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Case managers provide services at critical junctures, whether facilitating discharge from acute care to a sub-acute facility or coordinating home healthcare services for an individual to prevent hospital readmissions.
Case managers provide services at critical junctures, whether facilitating discharge from acute care to a sub-acute facility, or coordinating home healthcare services for an individual to prevent hospital readmissions. The value of case managers in the healthcare arena is well-recognized.
A prestigious group of professional case managers have obtained additional recognition as certified case managers (CCM). Certified case managers improve the cost effectiveness, timeliness, access, and quality of services delivered. According to the Commission for Case Manager Certification (CCMC): "Certification indicates that the case manager possesses the education, skills, moral character, licensing and experience required to render appropriate services based on sound principles of practice."
Through certification, case managers demonstrate that they possess the knowledge and skills to join the resources and team members to promote the right care in the right setting.
Certified case managers can make a direct contribution to help healthcare organizations to achieve goals such as improving adherence to specific indicators tracked by HEDIS (Health Plan Employer Data and Information Set).
Within the HEDIS framework, CCMs strive to promote patient self-management and adherence to clinical guidelines through better coordination of care between the patient, the physician, and the other members of the care team. Their efforts are essential to ensure that patients receive appropriate preventive, as well as curative treatment. For example, when working with patients with chronic conditions, such as diabetes or who have been diagnosed with cancer, case managers ensure that these individuals receive the appropriate evidence-based care, which will contribute to improved HEDIS scores for the managed care plan.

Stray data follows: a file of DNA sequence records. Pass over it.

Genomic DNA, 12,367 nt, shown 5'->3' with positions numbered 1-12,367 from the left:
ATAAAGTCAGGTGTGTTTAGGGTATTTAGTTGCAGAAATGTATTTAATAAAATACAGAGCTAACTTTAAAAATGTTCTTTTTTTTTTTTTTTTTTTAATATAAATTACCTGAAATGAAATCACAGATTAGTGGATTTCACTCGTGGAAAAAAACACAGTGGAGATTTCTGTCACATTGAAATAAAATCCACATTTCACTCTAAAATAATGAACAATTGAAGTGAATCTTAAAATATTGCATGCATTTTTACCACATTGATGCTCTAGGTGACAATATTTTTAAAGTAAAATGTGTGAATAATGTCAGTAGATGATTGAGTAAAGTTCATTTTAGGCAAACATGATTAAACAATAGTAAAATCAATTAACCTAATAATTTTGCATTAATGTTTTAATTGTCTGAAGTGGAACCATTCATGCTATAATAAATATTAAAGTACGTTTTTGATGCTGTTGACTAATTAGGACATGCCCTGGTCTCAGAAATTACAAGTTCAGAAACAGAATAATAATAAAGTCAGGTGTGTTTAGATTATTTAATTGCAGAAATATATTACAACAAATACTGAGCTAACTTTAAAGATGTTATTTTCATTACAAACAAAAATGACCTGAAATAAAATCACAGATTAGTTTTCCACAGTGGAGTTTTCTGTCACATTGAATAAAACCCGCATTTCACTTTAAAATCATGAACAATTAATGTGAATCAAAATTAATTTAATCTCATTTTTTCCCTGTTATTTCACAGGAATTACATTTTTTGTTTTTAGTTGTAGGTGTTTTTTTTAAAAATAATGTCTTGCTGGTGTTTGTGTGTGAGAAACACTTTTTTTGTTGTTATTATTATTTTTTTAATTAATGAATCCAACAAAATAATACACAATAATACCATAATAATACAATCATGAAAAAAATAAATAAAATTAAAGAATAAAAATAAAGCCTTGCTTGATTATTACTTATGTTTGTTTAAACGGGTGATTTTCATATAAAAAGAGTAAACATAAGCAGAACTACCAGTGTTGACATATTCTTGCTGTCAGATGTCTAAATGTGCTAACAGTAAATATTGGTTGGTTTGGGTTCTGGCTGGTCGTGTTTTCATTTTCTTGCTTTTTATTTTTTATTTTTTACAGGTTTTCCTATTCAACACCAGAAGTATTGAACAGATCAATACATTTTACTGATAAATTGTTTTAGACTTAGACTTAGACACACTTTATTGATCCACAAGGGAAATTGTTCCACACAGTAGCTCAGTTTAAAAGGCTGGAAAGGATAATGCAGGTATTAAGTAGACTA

Another area in which case managers can contribute their expertise is satisfaction, specifically the NCQA's CAHPS. Among the many steps that can positively impact satisfaction, particularly for members, is timely access to care. Case managers focus on advocacy with patients by coordinating referrals for necessary services and clarifying benefit coverage issues. Members of health plans are usually delighted to have a case manager who can assist with those kinds of clinical and administrative issues with their health plan.
In addition, CCMs provide expertise handling complex cases. One example includes members with multiple co-morbidities who do not adhere to the treatment plan. The case manager can monitor the patient to promote follow-through with the care plan and physician's orders, and also encourage the individual to be prepared for follow-up visits with questions, concerns, or helpful information.
Case management promotes client wellness and autonomy through advocacy, assessment, planning, communication, education, resource management, and service facilitation. Through certification, case managers attest to their expertise in promoting patient-centered care. CCMs educate and empower individuals and their families about treatment, facilitate communication with physicians and other care providers, and present multiple care options.
The value of the patient-centered approach has been well-documented, especially for complex patients. These individuals who have clinically advanced illnesses and multiple comorbid states represent the most expensive cases in healthcare. Cases occur in 1 out of 1,000 in the commercially insured population, and may be five to 10 times higher in the Medicare population.
A study of 756 patients in a managed care plan in California, many of whom had life-limiting diagnoses with multiple comorbid conditions, found that those receiving "patient-centered management" experienced several favorable outcomes, including: